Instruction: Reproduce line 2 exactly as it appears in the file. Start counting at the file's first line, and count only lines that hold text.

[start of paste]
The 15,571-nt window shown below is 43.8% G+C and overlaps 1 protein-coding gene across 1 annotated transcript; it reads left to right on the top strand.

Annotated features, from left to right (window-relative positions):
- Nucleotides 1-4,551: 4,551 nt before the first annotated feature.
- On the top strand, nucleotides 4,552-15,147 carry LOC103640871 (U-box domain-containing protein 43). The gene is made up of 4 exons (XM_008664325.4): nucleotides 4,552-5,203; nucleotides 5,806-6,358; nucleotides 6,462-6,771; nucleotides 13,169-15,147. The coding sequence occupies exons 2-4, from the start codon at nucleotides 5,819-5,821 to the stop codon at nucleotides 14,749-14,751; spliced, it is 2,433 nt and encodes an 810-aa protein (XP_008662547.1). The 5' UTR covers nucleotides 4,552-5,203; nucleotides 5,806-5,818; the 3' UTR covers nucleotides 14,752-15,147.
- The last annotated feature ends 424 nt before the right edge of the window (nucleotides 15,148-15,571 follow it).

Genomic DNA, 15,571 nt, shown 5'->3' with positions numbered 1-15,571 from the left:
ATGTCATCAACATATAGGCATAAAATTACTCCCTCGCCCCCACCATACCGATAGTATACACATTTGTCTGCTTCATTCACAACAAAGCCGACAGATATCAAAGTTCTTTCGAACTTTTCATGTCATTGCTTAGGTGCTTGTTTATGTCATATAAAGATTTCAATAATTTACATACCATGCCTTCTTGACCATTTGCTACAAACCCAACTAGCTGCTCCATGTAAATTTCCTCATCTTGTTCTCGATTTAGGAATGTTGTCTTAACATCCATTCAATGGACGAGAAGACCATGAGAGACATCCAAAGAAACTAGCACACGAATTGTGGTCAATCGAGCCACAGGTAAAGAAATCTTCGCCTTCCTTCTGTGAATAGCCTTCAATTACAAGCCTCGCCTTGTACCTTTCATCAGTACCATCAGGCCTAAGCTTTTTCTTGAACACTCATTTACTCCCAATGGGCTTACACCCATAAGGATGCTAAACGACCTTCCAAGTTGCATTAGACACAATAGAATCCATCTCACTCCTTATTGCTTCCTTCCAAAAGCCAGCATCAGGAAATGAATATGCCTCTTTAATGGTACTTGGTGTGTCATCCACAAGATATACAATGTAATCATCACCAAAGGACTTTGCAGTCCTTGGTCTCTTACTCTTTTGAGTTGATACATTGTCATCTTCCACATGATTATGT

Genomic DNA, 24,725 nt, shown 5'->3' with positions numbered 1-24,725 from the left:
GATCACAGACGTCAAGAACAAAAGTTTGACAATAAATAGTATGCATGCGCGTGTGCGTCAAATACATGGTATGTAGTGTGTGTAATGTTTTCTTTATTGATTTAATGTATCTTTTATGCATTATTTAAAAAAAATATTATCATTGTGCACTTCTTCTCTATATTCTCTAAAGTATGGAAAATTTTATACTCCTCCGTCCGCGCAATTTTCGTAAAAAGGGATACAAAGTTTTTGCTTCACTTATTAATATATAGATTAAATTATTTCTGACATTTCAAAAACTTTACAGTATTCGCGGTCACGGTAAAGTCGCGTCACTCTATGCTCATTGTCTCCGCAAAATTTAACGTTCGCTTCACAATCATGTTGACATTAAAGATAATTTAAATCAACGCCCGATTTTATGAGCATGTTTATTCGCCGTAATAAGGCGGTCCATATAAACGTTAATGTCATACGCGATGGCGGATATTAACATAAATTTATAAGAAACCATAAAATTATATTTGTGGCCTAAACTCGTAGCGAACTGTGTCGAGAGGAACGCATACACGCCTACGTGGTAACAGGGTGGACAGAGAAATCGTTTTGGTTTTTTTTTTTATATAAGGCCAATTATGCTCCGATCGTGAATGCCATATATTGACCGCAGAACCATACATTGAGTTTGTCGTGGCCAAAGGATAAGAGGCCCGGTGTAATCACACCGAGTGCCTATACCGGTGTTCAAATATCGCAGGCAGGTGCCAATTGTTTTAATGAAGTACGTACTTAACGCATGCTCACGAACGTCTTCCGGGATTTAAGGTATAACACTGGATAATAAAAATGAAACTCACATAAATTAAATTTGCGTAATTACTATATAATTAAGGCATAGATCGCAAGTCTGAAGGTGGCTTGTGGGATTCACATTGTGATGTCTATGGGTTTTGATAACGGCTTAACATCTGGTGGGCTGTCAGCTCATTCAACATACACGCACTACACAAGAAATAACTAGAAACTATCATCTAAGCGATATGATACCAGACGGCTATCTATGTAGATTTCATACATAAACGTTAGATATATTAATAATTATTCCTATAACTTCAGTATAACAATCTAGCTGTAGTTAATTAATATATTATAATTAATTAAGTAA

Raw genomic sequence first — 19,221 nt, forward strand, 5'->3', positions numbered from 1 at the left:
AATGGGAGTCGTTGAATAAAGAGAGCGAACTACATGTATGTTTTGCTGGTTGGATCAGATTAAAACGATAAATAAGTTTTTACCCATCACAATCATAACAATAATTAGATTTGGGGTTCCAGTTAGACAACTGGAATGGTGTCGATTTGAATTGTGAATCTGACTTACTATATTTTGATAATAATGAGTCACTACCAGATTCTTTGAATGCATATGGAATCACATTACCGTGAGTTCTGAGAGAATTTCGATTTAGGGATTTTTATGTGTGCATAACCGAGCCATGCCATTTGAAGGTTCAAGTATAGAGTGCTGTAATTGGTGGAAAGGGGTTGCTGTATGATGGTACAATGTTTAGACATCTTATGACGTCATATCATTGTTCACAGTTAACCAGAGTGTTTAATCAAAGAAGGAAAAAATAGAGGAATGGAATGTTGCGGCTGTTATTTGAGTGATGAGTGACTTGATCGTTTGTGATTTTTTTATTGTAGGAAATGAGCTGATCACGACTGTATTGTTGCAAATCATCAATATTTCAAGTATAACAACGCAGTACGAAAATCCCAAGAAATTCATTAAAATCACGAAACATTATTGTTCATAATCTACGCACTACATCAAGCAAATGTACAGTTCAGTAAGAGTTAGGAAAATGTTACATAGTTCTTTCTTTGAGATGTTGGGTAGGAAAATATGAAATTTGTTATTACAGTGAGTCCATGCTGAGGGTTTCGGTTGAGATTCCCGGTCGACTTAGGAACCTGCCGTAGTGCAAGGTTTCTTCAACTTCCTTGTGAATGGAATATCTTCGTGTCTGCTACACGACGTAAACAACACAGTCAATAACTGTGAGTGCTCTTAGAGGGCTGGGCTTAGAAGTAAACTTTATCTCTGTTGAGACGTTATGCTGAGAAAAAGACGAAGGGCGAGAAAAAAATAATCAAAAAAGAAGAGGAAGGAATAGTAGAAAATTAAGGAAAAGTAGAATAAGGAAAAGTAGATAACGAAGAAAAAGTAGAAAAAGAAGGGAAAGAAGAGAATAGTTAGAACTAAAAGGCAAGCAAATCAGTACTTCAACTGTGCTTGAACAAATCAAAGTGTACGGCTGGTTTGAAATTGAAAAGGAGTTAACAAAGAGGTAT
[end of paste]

Annotated features, from left to right (window-relative positions):